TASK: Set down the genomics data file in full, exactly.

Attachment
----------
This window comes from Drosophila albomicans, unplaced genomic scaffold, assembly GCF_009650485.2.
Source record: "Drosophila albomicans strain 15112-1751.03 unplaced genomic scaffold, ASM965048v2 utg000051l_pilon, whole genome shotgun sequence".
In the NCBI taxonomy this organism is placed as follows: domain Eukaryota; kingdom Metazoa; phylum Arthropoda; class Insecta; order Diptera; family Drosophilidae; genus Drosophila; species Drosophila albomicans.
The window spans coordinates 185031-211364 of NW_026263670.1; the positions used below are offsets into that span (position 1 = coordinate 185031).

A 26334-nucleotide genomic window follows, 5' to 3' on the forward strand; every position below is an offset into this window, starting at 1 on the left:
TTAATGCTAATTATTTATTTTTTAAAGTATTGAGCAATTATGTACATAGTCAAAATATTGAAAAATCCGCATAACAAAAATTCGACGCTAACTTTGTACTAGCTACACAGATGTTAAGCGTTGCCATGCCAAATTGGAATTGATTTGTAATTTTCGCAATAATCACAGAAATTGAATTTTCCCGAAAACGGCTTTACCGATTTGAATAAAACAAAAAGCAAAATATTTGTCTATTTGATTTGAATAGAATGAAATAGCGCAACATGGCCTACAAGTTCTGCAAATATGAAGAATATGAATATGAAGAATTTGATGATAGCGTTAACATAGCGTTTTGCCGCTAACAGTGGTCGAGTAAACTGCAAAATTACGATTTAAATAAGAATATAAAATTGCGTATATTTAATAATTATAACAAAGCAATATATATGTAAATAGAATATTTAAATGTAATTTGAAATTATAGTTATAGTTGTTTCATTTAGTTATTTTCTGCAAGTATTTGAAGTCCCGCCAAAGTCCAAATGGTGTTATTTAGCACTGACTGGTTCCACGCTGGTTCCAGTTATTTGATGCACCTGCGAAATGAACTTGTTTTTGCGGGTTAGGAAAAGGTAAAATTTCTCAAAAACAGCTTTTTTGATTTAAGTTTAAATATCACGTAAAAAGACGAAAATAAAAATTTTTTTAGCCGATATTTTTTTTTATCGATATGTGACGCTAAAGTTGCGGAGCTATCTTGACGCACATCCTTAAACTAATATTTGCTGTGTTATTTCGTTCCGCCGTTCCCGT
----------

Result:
This window comes from Drosophila albomicans, unplaced genomic scaffold, assembly GCF_009650485.2.
Source record: "Drosophila albomicans strain 15112-1751.03 unplaced genomic scaffold, ASM965048v2 utg000051l_pilon, whole genome shotgun sequence".
In the NCBI taxonomy this organism is placed as follows: domain Eukaryota; kingdom Metazoa; phylum Arthropoda; class Insecta; order Diptera; family Drosophilidae; genus Drosophila; species Drosophila albomicans.
The window spans coordinates 185031-211364 of NW_026263670.1; the positions used below are offsets into that span (position 1 = coordinate 185031).

A 26334-nucleotide genomic window follows, 5' to 3' on the forward strand; every position below is an offset into this window, starting at 1 on the left:
TTAATGCTAATTATTTATTTTTTAAAGTATTGAGCAATTATGTACATAGTCAAAATATTGAAAAATCCGCATAACAAAAATTCGACGCTAACTTTGTACTAGCTACACAGATGTTAAGCGTTGCCATGCCAAATTGGAATTGATTTGTAATTTTCGCAATAATCACAGAAATTGAATTTTCCCGAAAACGGCTTTACCGATTTGAATAAAACAAAAAGCAAAATATTTGTCTATTTGATTTGAATAGAATGAAATAGCGCAACATGGCCTACAAGTTCTGCAAATATGAAGAATATGAATATGAAGAATTTGATGATAGCGTTAACATAGCGTTTTGCCGCTAACAGTGGTCGAGTAAACTGCAAAATTACGATTTAAATAAGAATATAAAATTGCGTATATTTAATAATTATAACAAAGCAATATATATGTAAATAGAATATTTAAATGTAATTTGAAATTATAGTTATAGTTGTTTCATTTAGTTATTTTCTGCAAGTATTTGAAGTCCCGCCAAAGTCCAAATGGTGTTATTTAGCACTGACTGGTTCCACGCTGGTTCCAGTTATTTGATGCACCTGCGAAATGAACTTGTTTTTGCGGGTTAGGAAAAGGTAAAATTTCTCAAAAACAGCTTTTTTGATTTAAGTTTAAATATCACGTAAAAAGACGAAAATAAAAATTTTTTTAGCCGATATTTTTTTTTATCGATATGTGACGCTAAAGTTGCGGAGCTATCTTGACGCACATCCTTAAACTAATATTTGCTGTGTTATTTCGTTCCGCCGTTCCCGT